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Hostettler accuses Dems of waging 'War on Christianity'
Scripps Howard News Service


June 21, 2005

Washington - An Indiana congressman accused Democrats of waging a "war on Christianity" Monday, as a debate over religious tolerance at the U.S. Air Force Academy erupted in shouts and finger-pointing.

Work in the House of Representatives ground to a halt for 30 tense minutes after Rep. John Hostettler, R-Ind., blasted Democrats for trying to use a $409 billion defense spending bill to take a stand against "coercive and abusive" proselytizing at the academy's Colorado Springs, Colo., campus.

Academy officials have acknowledged dozens of complaints about incidents of religious intolerance in recent years, prompting an ongoing investigation. But Hostettler said legislation condemning the situation was part of a "long war on Christianity" being waged by "the usual suspects, Democrats."

"Like a moth to a flame, Democrats can't help themselves when it comes to denigrating and demonizing Christians," Hostettler said.

Democrats burst to their feet, pointing and shouting.

Rep. David Obey, D-Wisc., demanded that Hostettler's words be "taken down." That's a rare parliamentary sanction for a breach of decorum. Had it been approved by a House vote, it would have taken away Hostettler's right to speak for the rest of the day.

Confused murmurs rumbled through the chamber, as Republicans huddled around a stoic Hostettler and Democrats rallied around Obey.

At one point, Rep. John "Jack" Murtha, D-Pa., wandered across the aisle, put his imposing, former Marine's frame just behind the seated Hostettler and said that he goes to church as often as Hostettler does.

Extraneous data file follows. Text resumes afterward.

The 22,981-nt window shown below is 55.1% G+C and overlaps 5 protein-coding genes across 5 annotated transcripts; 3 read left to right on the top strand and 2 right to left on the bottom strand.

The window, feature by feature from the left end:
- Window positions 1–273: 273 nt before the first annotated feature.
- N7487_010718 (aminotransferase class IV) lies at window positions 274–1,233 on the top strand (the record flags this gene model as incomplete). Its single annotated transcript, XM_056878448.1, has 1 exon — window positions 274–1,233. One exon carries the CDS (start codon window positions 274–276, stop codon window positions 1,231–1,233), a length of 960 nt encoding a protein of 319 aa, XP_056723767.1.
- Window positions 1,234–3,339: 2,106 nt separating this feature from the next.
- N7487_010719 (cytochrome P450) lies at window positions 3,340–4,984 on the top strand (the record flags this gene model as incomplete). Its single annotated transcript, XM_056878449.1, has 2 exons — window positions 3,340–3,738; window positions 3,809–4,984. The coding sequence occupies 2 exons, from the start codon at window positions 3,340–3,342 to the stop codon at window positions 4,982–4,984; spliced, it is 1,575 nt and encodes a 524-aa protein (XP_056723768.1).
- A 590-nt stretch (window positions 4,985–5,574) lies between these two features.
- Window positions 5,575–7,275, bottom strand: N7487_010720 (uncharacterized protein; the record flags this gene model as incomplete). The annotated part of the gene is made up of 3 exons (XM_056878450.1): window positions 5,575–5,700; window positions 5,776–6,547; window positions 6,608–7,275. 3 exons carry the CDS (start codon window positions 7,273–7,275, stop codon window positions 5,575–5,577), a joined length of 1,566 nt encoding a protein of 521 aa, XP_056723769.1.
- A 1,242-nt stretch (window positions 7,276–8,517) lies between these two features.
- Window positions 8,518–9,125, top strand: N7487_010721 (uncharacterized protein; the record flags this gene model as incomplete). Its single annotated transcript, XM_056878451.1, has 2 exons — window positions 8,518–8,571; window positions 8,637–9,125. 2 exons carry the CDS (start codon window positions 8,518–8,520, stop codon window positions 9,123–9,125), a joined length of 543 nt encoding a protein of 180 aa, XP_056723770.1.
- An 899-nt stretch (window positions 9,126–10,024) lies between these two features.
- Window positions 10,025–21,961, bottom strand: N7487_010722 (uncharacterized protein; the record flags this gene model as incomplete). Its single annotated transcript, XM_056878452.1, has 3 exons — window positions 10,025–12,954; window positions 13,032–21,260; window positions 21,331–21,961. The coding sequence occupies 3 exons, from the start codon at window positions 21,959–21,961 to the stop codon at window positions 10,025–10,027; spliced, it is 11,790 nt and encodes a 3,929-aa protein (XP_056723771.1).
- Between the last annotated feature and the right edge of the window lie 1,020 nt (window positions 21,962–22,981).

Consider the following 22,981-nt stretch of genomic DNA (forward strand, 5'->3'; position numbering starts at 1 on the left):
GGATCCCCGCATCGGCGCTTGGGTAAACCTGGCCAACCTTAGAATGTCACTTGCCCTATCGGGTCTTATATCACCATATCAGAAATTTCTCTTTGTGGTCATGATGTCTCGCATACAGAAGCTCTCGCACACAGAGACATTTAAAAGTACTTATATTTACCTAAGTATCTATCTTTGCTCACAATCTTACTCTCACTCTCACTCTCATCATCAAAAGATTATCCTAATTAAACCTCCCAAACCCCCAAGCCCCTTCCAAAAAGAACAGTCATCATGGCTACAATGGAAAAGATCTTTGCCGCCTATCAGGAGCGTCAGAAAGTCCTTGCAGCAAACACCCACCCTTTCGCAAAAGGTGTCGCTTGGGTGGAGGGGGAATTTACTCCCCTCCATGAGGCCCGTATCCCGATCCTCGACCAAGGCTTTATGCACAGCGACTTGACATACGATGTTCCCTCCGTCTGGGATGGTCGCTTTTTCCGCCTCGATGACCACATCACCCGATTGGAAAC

Pointing into Hostettler's face, Murtha, a Vietnam veteran, kept repeating: "Ever been to combat? Ever been to combat?" Hostettler stayed seated and Murtha walked away scowling.

Rep. Joel Hefley, R-Colo., hovered nearby, trying to calm down the situation. Although Hefley sided with Hostettler during the debate and said didn't think Congress should "scrub religion or faith from all aspects of our public life," he said Hostettler's hot words about Democrats were unnecessary.

"I thought he injected partisanship where it didn't need to be," Hefley said later. "When you've got (Democratic National Committee Chairman) Howard Dean calling the Republican Party a 'white, Christian' party, they have in a sense attacked Christians. So I'm not sure from that standpoint it was out of line, but I don't think it was necessary for him to inject partisanship into this debate."

After a delay, Hostettler asked that his last sentence - about "demonizing Christians" - be stricken from the record. He was allowed to finish his remarks.

On a mostly party-line vote, the House rejected an amendment by Obey that would have strongly condemned "abusive religious proselytizing" and demanded that the academy submit plans to congress to fix the problems.

By a voice vote, they approved a compromise version by Rep. Duncan Hunter, R-Calif., which strikes any condemnation of the academy but requires reports on the religious climate to be submitted to lawmakers. Final action is now pending in the U.S. Senate, where the provision might or might not survive.


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